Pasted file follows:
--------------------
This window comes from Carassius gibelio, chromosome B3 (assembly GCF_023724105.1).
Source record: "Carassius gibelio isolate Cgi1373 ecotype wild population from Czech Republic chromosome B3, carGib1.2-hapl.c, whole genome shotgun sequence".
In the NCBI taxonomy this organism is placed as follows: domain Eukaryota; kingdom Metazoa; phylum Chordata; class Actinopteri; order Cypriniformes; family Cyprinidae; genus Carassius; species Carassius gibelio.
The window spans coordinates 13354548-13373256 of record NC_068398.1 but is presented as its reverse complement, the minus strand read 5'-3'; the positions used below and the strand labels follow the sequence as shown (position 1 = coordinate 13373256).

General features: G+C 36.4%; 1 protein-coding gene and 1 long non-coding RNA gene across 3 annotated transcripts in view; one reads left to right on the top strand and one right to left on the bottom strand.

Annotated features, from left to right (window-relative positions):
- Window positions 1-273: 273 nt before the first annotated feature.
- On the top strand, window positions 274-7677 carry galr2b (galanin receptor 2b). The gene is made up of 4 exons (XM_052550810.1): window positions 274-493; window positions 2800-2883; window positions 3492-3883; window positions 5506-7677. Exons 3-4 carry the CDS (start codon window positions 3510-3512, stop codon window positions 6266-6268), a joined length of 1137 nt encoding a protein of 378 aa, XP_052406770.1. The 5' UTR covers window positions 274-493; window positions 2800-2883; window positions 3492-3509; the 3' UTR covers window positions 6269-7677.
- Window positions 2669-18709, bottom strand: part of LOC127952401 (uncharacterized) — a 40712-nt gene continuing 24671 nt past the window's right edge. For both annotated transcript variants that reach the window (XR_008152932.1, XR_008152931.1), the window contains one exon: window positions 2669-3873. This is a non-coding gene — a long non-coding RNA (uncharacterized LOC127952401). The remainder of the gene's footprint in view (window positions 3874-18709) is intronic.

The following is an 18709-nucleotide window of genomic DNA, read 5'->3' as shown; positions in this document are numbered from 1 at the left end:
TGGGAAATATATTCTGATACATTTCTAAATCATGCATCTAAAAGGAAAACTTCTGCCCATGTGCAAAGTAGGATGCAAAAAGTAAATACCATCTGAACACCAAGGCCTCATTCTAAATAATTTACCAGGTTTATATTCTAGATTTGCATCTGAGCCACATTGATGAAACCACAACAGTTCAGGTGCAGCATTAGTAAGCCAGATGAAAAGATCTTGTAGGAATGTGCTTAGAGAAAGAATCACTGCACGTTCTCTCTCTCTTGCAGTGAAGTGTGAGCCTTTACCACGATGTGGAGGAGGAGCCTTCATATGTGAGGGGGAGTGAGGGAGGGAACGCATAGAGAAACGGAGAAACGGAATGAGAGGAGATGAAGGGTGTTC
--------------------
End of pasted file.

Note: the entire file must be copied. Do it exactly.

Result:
This window comes from Carassius gibelio, chromosome B3 (assembly GCF_023724105.1).
Source record: "Carassius gibelio isolate Cgi1373 ecotype wild population from Czech Republic chromosome B3, carGib1.2-hapl.c, whole genome shotgun sequence".
In the NCBI taxonomy this organism is placed as follows: domain Eukaryota; kingdom Metazoa; phylum Chordata; class Actinopteri; order Cypriniformes; family Cyprinidae; genus Carassius; species Carassius gibelio.
The window spans coordinates 13354548-13373256 of record NC_068398.1 but is presented as its reverse complement, the minus strand read 5'-3'; the positions used below and the strand labels follow the sequence as shown (position 1 = coordinate 13373256).

General features: G+C 36.4%; 1 protein-coding gene and 1 long non-coding RNA gene across 3 annotated transcripts in view; one reads left to right on the top strand and one right to left on the bottom strand.

Annotated features, from left to right (window-relative positions):
- Window positions 1-273: 273 nt before the first annotated feature.
- On the top strand, window positions 274-7677 carry galr2b (galanin receptor 2b). The gene is made up of 4 exons (XM_052550810.1): window positions 274-493; window positions 2800-2883; window positions 3492-3883; window positions 5506-7677. Exons 3-4 carry the CDS (start codon window positions 3510-3512, stop codon window positions 6266-6268), a joined length of 1137 nt encoding a protein of 378 aa, XP_052406770.1. The 5' UTR covers window positions 274-493; window positions 2800-2883; window positions 3492-3509; the 3' UTR covers window positions 6269-7677.
- Window positions 2669-18709, bottom strand: part of LOC127952401 (uncharacterized) — a 40712-nt gene continuing 24671 nt past the window's right edge. For both annotated transcript variants that reach the window (XR_008152932.1, XR_008152931.1), the window contains one exon: window positions 2669-3873. This is a non-coding gene — a long non-coding RNA (uncharacterized LOC127952401). The remainder of the gene's footprint in view (window positions 3874-18709) is intronic.

The following is an 18709-nucleotide window of genomic DNA, read 5'->3' as shown; positions in this document are numbered from 1 at the left end:
TGGGAAATATATTCTGATACATTTCTAAATCATGCATCTAAAAGGAAAACTTCTGCCCATGTGCAAAGTAGGATGCAAAAAGTAAATACCATCTGAACACCAAGGCCTCATTCTAAATAATTTACCAGGTTTATATTCTAGATTTGCATCTGAGCCACATTGATGAAACCACAACAGTTCAGGTGCAGCATTAGTAAGCCAGATGAAAAGATCTTGTAGGAATGTGCTTAGAGAAAGAATCACTGCACGTTCTCTCTCTCTTGCAGTGAAGTGTGAGCCTTTACCACGATGTGGAGGAGGAGCCTTCATATGTGAGGGGGAGTGAGGGAGGGAACGCATAGAGAAACGGAGAAACGGAATGAGAGGAGATGAAGGGTGTTC